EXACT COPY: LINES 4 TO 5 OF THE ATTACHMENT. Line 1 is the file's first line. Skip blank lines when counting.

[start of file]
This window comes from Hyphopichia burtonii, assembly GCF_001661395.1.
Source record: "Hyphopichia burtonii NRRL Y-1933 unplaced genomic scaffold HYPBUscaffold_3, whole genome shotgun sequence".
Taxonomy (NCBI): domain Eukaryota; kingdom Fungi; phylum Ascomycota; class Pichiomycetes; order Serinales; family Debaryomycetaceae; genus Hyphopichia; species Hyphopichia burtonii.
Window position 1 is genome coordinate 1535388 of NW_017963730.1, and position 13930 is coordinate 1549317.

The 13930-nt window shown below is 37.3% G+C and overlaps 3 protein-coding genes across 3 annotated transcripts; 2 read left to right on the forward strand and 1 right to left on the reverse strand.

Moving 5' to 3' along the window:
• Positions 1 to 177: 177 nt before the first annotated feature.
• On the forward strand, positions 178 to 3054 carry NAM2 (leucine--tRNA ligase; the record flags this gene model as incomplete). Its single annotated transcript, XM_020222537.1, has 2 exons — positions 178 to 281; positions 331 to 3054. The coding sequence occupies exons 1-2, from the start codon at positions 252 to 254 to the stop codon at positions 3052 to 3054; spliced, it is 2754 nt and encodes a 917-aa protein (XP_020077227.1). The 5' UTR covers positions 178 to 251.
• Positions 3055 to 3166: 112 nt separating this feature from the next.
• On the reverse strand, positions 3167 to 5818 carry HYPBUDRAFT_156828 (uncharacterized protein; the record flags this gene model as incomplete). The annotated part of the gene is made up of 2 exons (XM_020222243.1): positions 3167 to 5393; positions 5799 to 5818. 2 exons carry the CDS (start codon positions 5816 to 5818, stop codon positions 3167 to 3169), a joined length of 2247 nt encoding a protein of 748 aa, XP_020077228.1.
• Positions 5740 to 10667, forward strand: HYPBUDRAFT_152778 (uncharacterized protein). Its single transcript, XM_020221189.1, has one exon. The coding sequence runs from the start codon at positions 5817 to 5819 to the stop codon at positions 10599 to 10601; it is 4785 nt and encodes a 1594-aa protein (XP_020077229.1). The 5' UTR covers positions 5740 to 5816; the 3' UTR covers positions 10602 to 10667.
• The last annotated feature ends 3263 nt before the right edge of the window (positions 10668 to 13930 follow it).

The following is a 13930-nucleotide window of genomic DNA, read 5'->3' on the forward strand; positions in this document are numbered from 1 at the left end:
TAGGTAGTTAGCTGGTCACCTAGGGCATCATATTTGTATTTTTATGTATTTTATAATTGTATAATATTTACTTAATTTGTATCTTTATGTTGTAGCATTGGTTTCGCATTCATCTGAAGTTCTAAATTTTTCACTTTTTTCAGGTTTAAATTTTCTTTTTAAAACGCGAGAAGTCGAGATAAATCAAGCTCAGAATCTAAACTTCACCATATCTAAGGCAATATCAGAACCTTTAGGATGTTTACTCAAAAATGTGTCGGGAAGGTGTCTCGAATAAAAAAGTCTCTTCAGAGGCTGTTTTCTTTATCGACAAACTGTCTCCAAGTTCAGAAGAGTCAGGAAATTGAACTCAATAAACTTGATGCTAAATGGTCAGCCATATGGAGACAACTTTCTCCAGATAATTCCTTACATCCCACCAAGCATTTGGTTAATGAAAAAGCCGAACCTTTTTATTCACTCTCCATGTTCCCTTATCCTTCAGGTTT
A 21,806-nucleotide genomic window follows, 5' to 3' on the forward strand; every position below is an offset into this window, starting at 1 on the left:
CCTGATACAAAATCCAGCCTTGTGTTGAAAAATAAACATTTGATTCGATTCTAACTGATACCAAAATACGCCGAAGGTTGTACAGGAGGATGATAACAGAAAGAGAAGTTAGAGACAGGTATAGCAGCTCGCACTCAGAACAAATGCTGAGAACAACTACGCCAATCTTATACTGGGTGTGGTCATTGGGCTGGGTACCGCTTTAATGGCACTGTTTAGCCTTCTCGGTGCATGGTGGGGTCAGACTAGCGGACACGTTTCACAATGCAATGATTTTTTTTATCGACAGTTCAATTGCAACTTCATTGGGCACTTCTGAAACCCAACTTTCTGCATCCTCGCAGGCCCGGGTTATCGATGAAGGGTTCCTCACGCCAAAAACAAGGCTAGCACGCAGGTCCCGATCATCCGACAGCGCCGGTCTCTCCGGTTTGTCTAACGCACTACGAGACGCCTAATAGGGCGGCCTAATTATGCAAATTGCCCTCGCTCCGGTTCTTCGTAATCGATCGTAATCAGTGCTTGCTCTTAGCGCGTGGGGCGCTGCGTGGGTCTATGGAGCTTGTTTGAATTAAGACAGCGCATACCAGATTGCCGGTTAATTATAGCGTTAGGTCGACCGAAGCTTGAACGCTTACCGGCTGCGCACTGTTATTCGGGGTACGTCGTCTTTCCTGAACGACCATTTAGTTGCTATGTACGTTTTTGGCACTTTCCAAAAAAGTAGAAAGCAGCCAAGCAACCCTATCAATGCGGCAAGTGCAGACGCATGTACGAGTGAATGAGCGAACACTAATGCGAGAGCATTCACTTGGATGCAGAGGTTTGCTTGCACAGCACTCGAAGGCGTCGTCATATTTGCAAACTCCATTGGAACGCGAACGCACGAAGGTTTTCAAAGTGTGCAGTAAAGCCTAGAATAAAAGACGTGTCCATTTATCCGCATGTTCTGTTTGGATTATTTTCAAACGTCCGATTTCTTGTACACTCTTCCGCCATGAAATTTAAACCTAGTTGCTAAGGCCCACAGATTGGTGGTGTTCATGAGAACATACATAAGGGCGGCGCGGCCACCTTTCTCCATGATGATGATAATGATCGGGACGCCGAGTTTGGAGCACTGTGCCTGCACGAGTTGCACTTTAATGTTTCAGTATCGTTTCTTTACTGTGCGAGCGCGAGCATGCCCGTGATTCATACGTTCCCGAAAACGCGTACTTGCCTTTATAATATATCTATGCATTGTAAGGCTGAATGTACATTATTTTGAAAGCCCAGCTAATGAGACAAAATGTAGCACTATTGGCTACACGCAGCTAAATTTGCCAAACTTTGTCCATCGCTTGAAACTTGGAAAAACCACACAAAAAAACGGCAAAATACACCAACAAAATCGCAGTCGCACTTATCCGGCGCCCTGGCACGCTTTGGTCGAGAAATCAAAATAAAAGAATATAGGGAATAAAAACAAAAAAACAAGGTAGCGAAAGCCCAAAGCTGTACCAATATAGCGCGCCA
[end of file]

Window position 1 is genome coordinate 1535388 of NW_017963730.1, and position 13930 is coordinate 1549317.

The 13930-nt window shown below is 37.3% G+C and overlaps 3 protein-coding genes across 3 annotated transcripts; 2 read left to right on the forward strand and 1 right to left on the reverse strand.